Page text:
(This article belongs to the Section Sustainable Use of the Environment and Resources)
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Open AccessArticle Analyzing the Effects of Spatial Interaction among City Clusters on Urban Growth—Case of Wuhan Urban Agglomeration
Sustainability 2016, 8(8), 759; doi:10.3390/su8080759
Received: 13 July 2016 / Revised: 2 August 2016 / Accepted: 3 August 2016 / Published: 5 August 2016
Cited by 2 | PDF Full-text (1529 KB) | HTML Full-text | XML Full-text
Abstract
For the past two decades, China’s urbanization has attracted increasing attention from scholars around the world. Numerous insightful studies have attempted to determine the socioeconomic causes of the rapid urban growth in Chinese cities. However, most of these studies regarded each city as
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For the past two decades, China’s urbanization has attracted increasing attention from scholars around the world. Numerous insightful studies have attempted to determine the socioeconomic causes of the rapid urban growth in Chinese cities. However, most of these studies regarded each city as a single entity, with few considering inter-city relationships. The present study uses a gravity-based model to measure the spatial interaction among city clusters in the Wuhan urban agglomeration (WUA), which is one of China’s most rapidly urbanizing regions. The effects of spatial interaction on urban growth area were also analyzed. Empirical results indicate that, similar to urban population or employment in secondary and tertiary industries in the WUA from 2000 to 2005, the spatial interaction among city clusters is one of the main drivers of urban growth. In fact, this study finds the effects of spatial interaction as the only socioeconomic factor that affected the spatial expansion from 2005 to 2010. This finding suggests that population migration and information and commodity flows showed greater influence than the socioeconomic drivers of each city did on promoting urbanization in the WUA during this period. We thus argue that spatial interaction among city clusters should be a consideration in future regional planning. Full article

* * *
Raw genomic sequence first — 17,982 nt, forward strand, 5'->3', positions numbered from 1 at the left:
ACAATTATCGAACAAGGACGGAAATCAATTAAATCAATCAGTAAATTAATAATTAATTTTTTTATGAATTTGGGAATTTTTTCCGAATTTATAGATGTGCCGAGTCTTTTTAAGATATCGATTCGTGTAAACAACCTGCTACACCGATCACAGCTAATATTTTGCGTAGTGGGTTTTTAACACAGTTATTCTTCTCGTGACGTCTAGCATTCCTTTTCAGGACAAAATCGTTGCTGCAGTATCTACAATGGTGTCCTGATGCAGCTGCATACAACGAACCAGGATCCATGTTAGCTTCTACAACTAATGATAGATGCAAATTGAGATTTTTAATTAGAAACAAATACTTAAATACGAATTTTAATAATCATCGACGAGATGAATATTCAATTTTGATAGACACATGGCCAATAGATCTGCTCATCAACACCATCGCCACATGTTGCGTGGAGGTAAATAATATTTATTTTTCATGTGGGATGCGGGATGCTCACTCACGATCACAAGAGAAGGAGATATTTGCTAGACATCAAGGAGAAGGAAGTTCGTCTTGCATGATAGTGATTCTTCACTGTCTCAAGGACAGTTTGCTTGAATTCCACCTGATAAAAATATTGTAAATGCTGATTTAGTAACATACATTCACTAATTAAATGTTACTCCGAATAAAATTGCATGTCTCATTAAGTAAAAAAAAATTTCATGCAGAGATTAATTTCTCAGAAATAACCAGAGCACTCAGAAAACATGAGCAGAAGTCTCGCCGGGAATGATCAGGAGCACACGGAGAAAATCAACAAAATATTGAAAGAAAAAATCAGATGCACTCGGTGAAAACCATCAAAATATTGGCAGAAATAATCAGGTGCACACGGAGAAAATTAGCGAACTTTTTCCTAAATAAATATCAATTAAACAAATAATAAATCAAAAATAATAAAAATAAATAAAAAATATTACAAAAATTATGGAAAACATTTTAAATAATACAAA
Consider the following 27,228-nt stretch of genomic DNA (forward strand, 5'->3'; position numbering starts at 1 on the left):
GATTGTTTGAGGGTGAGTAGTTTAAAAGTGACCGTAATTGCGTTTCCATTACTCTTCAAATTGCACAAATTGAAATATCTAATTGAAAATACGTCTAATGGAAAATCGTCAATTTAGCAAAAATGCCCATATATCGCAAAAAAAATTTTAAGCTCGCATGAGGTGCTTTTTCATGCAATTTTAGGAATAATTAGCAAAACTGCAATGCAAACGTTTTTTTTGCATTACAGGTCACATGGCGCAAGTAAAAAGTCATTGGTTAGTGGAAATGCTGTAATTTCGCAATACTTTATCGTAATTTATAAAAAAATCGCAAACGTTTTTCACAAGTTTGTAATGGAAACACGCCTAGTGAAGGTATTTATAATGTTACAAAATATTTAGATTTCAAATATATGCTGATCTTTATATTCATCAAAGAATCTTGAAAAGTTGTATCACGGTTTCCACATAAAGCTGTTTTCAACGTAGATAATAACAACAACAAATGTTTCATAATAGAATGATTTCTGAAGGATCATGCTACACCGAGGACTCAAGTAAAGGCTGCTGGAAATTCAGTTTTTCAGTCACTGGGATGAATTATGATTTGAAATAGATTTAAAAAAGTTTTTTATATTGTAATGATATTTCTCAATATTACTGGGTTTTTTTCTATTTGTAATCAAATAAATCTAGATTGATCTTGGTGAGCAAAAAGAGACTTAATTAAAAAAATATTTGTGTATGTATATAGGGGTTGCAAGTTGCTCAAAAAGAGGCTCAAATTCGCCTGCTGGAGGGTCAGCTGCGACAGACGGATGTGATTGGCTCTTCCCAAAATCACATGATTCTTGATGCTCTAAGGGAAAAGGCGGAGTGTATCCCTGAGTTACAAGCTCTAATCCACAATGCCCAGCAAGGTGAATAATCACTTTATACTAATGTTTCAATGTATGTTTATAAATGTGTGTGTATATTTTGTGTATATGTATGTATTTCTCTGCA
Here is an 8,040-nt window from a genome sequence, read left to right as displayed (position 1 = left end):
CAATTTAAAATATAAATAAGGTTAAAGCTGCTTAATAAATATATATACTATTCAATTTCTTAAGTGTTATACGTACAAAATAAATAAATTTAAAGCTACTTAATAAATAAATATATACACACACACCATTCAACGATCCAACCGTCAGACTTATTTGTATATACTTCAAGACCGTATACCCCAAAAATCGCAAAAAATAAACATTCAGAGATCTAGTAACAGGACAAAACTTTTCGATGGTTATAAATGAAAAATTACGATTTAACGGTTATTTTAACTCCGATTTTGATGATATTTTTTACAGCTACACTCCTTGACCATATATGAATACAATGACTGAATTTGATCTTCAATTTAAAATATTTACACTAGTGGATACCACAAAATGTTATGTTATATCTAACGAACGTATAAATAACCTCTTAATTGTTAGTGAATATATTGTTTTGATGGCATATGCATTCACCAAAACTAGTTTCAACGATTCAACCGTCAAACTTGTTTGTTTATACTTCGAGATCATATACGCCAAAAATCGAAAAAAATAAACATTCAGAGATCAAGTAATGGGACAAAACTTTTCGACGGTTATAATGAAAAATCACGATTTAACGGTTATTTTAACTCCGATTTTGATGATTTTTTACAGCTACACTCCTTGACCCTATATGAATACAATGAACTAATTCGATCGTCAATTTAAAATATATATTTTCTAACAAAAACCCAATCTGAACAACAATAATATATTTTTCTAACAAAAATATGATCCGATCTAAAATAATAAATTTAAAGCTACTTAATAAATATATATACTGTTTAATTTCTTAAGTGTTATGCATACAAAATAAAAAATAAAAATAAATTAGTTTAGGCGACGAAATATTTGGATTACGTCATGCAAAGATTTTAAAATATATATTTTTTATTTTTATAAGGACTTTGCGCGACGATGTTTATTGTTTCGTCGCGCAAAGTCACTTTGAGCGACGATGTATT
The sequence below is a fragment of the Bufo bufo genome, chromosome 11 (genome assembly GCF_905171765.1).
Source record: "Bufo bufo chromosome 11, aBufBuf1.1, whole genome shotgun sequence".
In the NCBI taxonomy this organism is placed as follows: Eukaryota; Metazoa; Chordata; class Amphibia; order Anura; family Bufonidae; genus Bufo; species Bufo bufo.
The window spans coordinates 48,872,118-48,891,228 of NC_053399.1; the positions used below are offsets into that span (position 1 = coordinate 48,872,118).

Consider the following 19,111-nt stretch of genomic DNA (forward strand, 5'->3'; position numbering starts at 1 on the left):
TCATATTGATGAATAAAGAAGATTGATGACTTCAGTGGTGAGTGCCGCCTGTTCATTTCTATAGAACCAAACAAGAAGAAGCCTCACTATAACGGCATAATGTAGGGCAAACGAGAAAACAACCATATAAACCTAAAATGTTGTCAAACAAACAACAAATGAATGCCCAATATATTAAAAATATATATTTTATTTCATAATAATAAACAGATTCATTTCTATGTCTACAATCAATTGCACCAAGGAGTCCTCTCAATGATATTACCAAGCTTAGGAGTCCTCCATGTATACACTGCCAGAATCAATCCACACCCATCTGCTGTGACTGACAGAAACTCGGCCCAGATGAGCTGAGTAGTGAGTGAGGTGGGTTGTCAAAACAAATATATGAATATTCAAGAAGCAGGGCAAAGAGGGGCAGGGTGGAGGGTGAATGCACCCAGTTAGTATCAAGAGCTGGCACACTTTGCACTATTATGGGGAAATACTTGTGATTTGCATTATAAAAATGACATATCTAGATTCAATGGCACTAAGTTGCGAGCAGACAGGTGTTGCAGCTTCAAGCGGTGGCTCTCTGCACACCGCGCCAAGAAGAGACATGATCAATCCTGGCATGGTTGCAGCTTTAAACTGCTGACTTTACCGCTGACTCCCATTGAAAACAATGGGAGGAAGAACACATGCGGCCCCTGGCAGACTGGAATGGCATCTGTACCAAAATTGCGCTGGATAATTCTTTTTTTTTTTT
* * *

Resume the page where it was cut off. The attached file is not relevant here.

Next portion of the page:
(This article belongs to the Section Sustainable Urban and Rural Development)
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Open AccessArticle Balance or Synergies between Environment and Economy—A Note on Model Structures
Sustainability 2016, 8(8), 761; doi:10.3390/su8080761
Received: 31 May 2016 / Revised: 22 July 2016 / Accepted: 28 July 2016 / Published: 13 August 2016